Watch Kids' Reviews of
BRAVEST KNIGHT, THE

What to know:
KIDS FIRST ENDORSED
Recommended age 5-8
30 minutes
Web Series
HULU, LLC
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BRAVEST KNIGHT, THE cover image Click to play video trailer
This show is incredibly charming, even though there are currently only five episodes available. It's super cute and really fun.

The show follows a knight named Sir Cedric, who is retelling the story of how he became a knight to his daughter Nia, who wants to be a knight as well. The episodes focus on Cedric teaching Nia important morals and lessons about being a knight. While the main focus of the show seems to be teaching lessons, there is also an overarching story based on how Cedric became a knight.

The animation in this series is very simplistic, but very adorable. The style gives me the vibe of a children's book. Which fits the fairy tale theme and overall tone. There really isn't much else I have to say about the animation other than I really enjoy it.

Now arguably the most notable aspect of this show so far is the representation. On the surface it seems like a simple enough kids show, however I was excited to learn about the amazing diversity in the cast. I mentioned that Cedric has a daughter. Well it turns out that Cedric is married to another man and Nia is his adopted daughter. Not only that, but Cedric's husband Prince Andrew and their daughter are both people of color. While Andrew and Nia are the major examples of representation, there does appear to be themes of discrimination with the troll characters. Cedric's companion on his quest is a troll named Grunt and there are two instances where other characters assume the worst or are rude to Grunt because he's a troll. I think the theme of discrimination is presented really well and in a subtle way. I'm a firm believer that children are able to handle complicated subjects in media, so I always get kind of happy when I see media treating kids as smarter than most people give them credit for.

However, the representation is not all there is to this show. After all, this show is not mainly about the diversity. Although I must say, I think the characters so far are really fun and likeable. Nia is adorable and fun while Prince Andrew, who kind of plays the role of the straight man to balance out Nia and Cedric rounds out the central trio very nicely. Cedric is a bit of a basic protagonist, but it's clear he'll develop as the series goes on, which is always a good sign.

I give this show 4 out of 5 stars and recommend it for ages 5 to 12. And episodes are currently premiering on Hulu, so check it out!

Reviewed by Calista B., KIDS FIRST! Film Critic, age 15

The Bravest Knight, directed by Shabnam Rezaei, is a perfect opportunity for younger audiences to learn important life lessons in adventurous ways! The fairytale setting, featuring knights and trolls, creates a fun and imaginative world for children to become immersed in. Each episode contains multiple messages that are explained as a short lesson at the end.

The story follows Nia (Storm Reid), a "not-yet-knight," who strives to learn the skills to become a real knight. Her father, Sir Cedric (T.R Knight) teaches her lessons that are necessary to achieve knighthood. Through his tutelage, Cedric tells Nia stories of his own childhood with his best friend Grunt (Chance Hurstfield). These stories often follow tales of when Sir Cedric was a "not-yet-knight" and the adventures he faced.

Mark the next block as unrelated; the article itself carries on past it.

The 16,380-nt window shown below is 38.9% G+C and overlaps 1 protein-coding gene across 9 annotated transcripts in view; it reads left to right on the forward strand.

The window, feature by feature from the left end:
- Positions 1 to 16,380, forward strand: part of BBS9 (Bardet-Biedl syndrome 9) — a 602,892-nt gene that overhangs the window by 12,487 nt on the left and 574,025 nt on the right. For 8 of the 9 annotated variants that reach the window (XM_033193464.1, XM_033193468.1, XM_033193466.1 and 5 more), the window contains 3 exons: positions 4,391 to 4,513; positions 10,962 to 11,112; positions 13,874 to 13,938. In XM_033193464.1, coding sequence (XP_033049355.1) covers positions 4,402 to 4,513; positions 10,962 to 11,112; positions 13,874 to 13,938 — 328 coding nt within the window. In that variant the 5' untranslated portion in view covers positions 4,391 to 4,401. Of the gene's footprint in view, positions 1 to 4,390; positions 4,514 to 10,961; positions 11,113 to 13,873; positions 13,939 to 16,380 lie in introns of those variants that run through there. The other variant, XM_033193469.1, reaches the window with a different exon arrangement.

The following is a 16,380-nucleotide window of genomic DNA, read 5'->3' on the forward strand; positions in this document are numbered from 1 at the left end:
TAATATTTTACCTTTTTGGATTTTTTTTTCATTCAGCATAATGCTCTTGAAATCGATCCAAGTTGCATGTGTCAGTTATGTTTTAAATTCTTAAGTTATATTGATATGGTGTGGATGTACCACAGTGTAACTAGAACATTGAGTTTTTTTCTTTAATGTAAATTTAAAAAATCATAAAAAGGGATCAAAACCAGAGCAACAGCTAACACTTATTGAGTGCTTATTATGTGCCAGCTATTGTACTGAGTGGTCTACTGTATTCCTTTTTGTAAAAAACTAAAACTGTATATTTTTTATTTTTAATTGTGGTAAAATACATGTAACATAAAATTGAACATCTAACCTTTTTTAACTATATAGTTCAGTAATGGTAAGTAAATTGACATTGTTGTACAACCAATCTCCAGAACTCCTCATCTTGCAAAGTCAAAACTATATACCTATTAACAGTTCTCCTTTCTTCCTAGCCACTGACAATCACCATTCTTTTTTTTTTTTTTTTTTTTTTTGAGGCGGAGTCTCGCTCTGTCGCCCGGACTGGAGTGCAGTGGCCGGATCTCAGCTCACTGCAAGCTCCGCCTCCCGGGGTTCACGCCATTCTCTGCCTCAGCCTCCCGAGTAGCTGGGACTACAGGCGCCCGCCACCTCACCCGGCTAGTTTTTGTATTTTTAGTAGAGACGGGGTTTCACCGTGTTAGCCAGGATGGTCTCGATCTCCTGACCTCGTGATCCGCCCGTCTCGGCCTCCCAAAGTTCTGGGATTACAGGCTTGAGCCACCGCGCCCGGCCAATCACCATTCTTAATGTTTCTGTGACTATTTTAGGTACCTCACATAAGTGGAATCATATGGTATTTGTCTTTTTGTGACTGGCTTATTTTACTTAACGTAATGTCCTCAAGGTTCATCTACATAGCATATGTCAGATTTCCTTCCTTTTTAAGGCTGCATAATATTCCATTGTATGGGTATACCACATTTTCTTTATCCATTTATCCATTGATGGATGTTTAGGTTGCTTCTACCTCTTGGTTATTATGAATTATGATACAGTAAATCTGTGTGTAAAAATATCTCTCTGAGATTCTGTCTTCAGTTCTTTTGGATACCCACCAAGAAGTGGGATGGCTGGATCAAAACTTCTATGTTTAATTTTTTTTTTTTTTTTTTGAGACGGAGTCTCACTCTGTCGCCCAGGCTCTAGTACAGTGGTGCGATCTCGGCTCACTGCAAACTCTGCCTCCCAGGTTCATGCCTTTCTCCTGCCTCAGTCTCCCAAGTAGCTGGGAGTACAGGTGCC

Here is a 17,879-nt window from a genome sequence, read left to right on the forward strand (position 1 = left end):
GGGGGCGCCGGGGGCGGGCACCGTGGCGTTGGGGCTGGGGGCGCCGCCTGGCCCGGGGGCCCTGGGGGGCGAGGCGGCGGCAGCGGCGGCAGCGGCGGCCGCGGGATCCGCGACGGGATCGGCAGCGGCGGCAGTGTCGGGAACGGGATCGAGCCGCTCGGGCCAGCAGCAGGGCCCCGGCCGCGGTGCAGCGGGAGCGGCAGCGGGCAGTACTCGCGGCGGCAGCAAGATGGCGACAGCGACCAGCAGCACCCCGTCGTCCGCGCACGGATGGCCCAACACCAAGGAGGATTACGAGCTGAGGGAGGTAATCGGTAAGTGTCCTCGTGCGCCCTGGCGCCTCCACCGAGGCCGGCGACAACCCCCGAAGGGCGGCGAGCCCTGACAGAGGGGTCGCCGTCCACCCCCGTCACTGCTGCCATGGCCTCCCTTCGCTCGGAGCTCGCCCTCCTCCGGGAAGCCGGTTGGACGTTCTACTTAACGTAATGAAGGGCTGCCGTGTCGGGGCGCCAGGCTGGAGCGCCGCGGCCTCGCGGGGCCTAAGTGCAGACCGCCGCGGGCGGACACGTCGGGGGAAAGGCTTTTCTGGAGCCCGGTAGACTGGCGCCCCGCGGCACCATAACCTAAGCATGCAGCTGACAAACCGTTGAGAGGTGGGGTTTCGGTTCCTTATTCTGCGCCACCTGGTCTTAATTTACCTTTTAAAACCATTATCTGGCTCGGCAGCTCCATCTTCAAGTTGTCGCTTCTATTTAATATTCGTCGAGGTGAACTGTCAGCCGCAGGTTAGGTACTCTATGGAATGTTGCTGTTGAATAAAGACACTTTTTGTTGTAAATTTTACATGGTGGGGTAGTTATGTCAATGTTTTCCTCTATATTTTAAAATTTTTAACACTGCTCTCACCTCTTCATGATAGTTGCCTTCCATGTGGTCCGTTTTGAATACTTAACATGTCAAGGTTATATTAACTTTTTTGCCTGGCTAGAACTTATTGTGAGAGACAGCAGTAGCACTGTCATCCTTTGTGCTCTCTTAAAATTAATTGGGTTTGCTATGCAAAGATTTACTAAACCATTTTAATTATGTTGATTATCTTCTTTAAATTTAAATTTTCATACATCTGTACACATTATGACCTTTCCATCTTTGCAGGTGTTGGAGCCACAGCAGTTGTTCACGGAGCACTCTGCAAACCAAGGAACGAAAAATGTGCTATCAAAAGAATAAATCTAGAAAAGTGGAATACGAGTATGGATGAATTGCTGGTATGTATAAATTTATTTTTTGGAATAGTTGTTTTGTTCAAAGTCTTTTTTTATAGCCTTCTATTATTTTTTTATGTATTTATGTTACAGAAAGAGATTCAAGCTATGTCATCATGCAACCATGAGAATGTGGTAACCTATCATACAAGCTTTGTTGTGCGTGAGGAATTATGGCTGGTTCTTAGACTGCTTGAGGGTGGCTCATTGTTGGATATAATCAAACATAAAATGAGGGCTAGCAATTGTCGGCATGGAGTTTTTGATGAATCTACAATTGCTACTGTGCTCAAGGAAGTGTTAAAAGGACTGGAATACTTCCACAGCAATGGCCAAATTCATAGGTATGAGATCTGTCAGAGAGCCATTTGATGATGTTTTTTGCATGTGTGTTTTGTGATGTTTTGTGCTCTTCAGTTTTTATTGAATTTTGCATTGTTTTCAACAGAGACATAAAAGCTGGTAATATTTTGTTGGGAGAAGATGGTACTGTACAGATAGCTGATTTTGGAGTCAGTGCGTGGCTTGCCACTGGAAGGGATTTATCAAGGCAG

The animation made me feel as if I was in a pop-up fairytale book. In the beginning of each episode, trees or hills appear to move in such a way that the focus on Nia or their home becomes clear. The animation resembles the way that pop-up story books become clear when the page flips. This illusion continues throughout the episode as the characters are drawn simplistically. However, the background is more detailed with a wide variety of colors and ornamentation wherever Cedric and Nia's adventures take them.

My favorite part is how there is an overarching story that continues throughout several episodes. In Cedric's stories, young Cedric is determined to help Grunt find the troll who ousted Grunt from his bridge. Every episode contains a clue that brings them closer to achieving this goal. This form of storytelling intrigued me and made me want to watch the next episode. In contrast, there are elements of the screenplay that made me lose interest at times. Grunt and Nia have personalities that separate them from the other characters in the show. Cedric, the main character, lacks such a personality and he is less compelling to watch. Nevertheless, Grunt and Nia's characters make up for this downside and it will not be noticed by younger audiences.

The messages of the series are about not giving up and that things are not always what they seem. I give The Bravest Knight 3.5 out of 5 stars and recommend it for ages 4 to 8. Be sure to check out The Bravest Knight on Hulu when it launches June 21, 2019.

Reviewed by Sahiba K., KIDS FIRST! Film Critic, age 17

The Bravest Knight is a sweet and fun animated series for younger kids. Each 12 minute episode is funny and entertaining and held my interest even though I'm a little older than the target audience.

The Bravest Knight is about Sir Cedric and Prince Andrew and their adopted daughter Nia. Nia really wants to be a knight like her dad, each episode has a story Sir Cedric tells her about when he was also a "not-yet knight." Young Cedric has a troll friend named Grunt who accompanies him on his adventures. Together, they save people from a witch, enter a jousting tournament and escape a giant's vault in the clouds.